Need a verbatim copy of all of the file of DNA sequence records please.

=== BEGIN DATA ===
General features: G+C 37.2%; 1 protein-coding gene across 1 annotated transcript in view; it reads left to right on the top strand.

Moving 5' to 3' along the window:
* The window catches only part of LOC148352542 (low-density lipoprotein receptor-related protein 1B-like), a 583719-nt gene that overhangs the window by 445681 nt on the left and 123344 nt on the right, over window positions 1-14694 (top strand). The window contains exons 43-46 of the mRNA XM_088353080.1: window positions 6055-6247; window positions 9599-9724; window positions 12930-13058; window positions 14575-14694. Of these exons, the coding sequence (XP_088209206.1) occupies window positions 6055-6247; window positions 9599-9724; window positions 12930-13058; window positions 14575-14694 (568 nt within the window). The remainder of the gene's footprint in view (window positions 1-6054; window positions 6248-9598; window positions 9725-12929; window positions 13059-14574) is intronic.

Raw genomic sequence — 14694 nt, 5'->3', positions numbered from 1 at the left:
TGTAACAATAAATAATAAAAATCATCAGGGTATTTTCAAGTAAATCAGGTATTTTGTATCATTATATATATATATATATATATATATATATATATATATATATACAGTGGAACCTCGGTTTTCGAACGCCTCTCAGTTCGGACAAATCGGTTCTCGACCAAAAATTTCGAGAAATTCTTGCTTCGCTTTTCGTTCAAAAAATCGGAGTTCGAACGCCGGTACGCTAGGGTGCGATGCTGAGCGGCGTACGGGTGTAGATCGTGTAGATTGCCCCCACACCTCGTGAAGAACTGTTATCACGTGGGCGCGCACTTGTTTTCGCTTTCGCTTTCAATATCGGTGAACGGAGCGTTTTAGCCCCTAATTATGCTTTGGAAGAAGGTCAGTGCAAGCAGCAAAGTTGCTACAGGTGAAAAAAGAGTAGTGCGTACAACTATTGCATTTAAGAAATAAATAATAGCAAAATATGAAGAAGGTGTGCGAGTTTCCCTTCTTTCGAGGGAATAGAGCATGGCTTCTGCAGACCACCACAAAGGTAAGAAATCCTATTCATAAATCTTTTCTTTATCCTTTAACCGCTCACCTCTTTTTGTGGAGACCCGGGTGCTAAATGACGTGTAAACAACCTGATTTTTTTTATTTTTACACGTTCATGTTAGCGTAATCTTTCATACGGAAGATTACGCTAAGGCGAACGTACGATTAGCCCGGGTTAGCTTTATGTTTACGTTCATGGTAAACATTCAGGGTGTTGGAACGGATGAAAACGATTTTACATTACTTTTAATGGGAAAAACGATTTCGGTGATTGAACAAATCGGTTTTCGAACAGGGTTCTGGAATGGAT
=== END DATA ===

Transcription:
General features: G+C 37.2%; 1 protein-coding gene across 1 annotated transcript in view; it reads left to right on the top strand.

Moving 5' to 3' along the window:
* The window catches only part of LOC148352542 (low-density lipoprotein receptor-related protein 1B-like), a 583719-nt gene that overhangs the window by 445681 nt on the left and 123344 nt on the right, over window positions 1-14694 (top strand). The window contains exons 43-46 of the mRNA XM_088353080.1: window positions 6055-6247; window positions 9599-9724; window positions 12930-13058; window positions 14575-14694. Of these exons, the coding sequence (XP_088209206.1) occupies window positions 6055-6247; window positions 9599-9724; window positions 12930-13058; window positions 14575-14694 (568 nt within the window). The remainder of the gene's footprint in view (window positions 1-6054; window positions 6248-9598; window positions 9725-12929; window positions 13059-14574) is intronic.

Raw genomic sequence — 14694 nt, 5'->3', positions numbered from 1 at the left:
TGTAACAATAAATAATAAAAATCATCAGGGTATTTTCAAGTAAATCAGGTATTTTGTATCATTATATATATATATATATATATATATATATATATATATATATACAGTGGAACCTCGGTTTTCGAACGCCTCTCAGTTCGGACAAATCGGTTCTCGACCAAAAATTTCGAGAAATTCTTGCTTCGCTTTTCGTTCAAAAAATCGGAGTTCGAACGCCGGTACGCTAGGGTGCGATGCTGAGCGGCGTACGGGTGTAGATCGTGTAGATTGCCCCCACACCTCGTGAAGAACTGTTATCACGTGGGCGCGCACTTGTTTTCGCTTTCGCTTTCAATATCGGTGAACGGAGCGTTTTAGCCCCTAATTATGCTTTGGAAGAAGGTCAGTGCAAGCAGCAAAGTTGCTACAGGTGAAAAAAGAGTAGTGCGTACAACTATTGCATTTAAGAAATAAATAATAGCAAAATATGAAGAAGGTGTGCGAGTTTCCCTTCTTTCGAGGGAATAGAGCATGGCTTCTGCAGACCACCACAAAGGTAAGAAATCCTATTCATAAATCTTTTCTTTATCCTTTAACCGCTCACCTCTTTTTGTGGAGACCCGGGTGCTAAATGACGTGTAAACAACCTGATTTTTTTTATTTTTACACGTTCATGTTAGCGTAATCTTTCATACGGAAGATTACGCTAAGGCGAACGTACGATTAGCCCGGGTTAGCTTTATGTTTACGTTCATGGTAAACATTCAGGGTGTTGGAACGGATGAAAACGATTTTACATTACTTTTAATGGGAAAAACGATTTCGGTGATTGAACAAATCGGTTTTCGAACAGGGTTCTGGAATGGAT